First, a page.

Coalfire Pizza in Chicago— Melissa Nicholson

Can you even say the word pizza without thinking, "Chicago"? While many spots claim to be the best in the Windy City, there is one small pizzeria that is making waves and its presence known. Coalfire Pizza slings hand-tossed pies cooked quickly in a coal-burning oven at a mere 1,500 degrees Fahrenheit. The result is a thin and tender crust that is bubbly with just enough charring. Needless to say, this is a far cry from deep dish.  

Beyond that gorgeous cornicione, Coalfire's pizzas impress with impeccable ingredients that are brilliantly paired. If you're a first-timer, you may want to start with a standard cheese pie which is always a good indicator of whether you're dealing with a quality pizzeria. Once that's affirmed, set your sights on the honey and salami combo, or go green with a slather of pistachio pesto. Whether you visit the West Town or Lakeview location, you're in for an unforgettable pizza experience.  

Di Fara Pizza in Brooklyn — Katherine Peach

Mirroring the trend for most things in New York these days, the best pizza parlors are found in Brooklyn (even though people in the know are rightly obsessed with Louie & Ernie's in The Bronx). The options are vast, and the opinions are subjective, but one spot sticks out from the rest. The family-owned Di Fara Pizza is our top contender for superior pies, lunch-to-dinner hours (take note, Lucali's) and two locations.  

Di Fara is a culinary institution for its commitment to both Neapolitan and Sicilian pies and slices and you can't go wrong with either. Quality is key here with an emphasis on fresh ingredients that are allowed to shine. The dough is made several times per day, herbs are grown in the window boxes, and the sauce has been called out for its ideal acidity.

While we have no qualms with the Manhattan spot, head to Midwood off the J train for a pizza pilgrimage to the original location that first opened in 1965. Bring cash, and expect to wait. While Dominic "Dom" DeMarco is longer working the ovens and clipping fresh basil (he sadly passed away in 2022), rest assured that his legacy lives on.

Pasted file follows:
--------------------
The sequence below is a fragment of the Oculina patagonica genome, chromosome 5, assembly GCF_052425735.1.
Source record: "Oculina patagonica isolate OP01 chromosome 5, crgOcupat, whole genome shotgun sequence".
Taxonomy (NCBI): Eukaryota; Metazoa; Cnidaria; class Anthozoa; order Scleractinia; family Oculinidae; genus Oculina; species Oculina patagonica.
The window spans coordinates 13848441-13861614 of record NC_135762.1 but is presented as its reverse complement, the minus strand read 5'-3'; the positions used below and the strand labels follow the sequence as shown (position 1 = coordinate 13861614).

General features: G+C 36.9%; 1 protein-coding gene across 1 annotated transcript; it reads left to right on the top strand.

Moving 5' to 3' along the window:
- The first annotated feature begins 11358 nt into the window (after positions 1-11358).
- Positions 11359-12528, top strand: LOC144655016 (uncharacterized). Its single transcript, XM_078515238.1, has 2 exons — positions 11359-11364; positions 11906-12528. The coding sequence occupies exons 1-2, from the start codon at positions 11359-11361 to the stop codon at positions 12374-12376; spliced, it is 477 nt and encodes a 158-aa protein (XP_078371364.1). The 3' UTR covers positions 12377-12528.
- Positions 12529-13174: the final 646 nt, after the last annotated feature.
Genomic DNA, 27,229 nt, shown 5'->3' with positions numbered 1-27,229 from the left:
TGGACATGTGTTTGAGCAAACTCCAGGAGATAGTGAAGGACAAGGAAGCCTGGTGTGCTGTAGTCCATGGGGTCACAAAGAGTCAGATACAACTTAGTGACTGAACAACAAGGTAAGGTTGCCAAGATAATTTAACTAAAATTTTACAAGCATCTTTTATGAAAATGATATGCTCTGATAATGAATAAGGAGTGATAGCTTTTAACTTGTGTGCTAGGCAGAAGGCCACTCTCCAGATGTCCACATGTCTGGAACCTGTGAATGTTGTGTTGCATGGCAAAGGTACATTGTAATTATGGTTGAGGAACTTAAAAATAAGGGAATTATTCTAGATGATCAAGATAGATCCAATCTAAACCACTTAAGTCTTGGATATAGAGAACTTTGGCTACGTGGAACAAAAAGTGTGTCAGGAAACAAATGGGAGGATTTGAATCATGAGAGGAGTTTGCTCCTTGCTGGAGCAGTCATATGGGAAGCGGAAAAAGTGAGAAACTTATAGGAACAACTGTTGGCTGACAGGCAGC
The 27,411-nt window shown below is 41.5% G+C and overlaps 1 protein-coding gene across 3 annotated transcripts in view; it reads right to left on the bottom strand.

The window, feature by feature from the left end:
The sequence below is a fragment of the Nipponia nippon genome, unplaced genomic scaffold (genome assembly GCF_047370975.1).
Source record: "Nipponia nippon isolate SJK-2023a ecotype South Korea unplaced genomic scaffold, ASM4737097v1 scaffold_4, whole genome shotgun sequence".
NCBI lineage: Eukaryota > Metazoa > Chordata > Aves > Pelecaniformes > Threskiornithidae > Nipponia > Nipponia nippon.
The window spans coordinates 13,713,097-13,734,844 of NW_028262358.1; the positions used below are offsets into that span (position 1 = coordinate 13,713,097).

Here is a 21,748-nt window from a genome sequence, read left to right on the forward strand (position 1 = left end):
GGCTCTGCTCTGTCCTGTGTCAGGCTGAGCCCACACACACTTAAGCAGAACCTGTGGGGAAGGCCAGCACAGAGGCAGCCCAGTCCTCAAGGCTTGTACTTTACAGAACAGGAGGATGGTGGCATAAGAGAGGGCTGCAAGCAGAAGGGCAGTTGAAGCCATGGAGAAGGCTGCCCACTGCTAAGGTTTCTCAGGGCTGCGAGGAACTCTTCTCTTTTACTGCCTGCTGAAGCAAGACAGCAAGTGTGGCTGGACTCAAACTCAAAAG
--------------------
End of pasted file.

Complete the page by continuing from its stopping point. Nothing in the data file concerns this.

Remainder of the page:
Frank Pepe Pizzeria Napoletana in New Haven — Sara Klimek

Frank Pepe Pizzeria Napoletana opened its doors in 1925 and has served some of the best "apizza" style pies in America ever since. Pepe, an Italian immigrant who arrived in New Haven in 1909, originally sold his pizza from a cart before opening his brick-and-mortar location at 157 Wooster Street.

The apizza style is a distinct artisanal method of pizza-making. Each pie is topped with a very thin layer of sauce, cheese, and toppings before being baked in a coal-fired bread oven. The resulting crust is deliciously thin with characteristic black blisters throughout. Frank Pepe's is widely acclaimed for its pizzas, including the "original tomato pie" — a thin-crust style pizza made with crushed Italian tomatoes, grated Pecorino Romano, and olive oil. In addition, seafood lovers flock to the pizzeria's famous white clam pizza made with fresh clams, grated Pecorino Romano, garlic, olive oil, and oregano.

Katie's in New Orleans — Brandon Rich

Like the brilliantly eclectic city it calls home, Katie's in New Orleans has something for everyone. There's pasta served alongside po'boys, smoked ribs, gumbo, chargrilled oysters, and seafood platters a mile high. But what the decades-old, family-run spot in Mid-City does especially well is pizza — and it offers plenty of options.

The kitchen at Katie's slings so many pies that an entire menu is dedicated solely to pizza. There's the Atchafalaya, topped with a full catch of bayou seafood and slathered in the hurts-so-good burn of Tabasco sauce that makes you just hot and bothered enough for another cold one. The Yardbird kindly ruffles some feathers with a unique decking of grilled chicken, tomato, feta, caramelized onions, and garlic butter sauce. Or you can order The Boudreaux, the now-famous pie that called out to Guy Fieri on his "Diner's, Drive-Ins, and Dives" visit to the restaurant. Adorned with whole roasted garlic cloves, scallions, red onions, and succulent cochon de lait, it will whisper sweet Cajun nothings in your ear as it puts you — and a (very) satisfied appetite — to bed.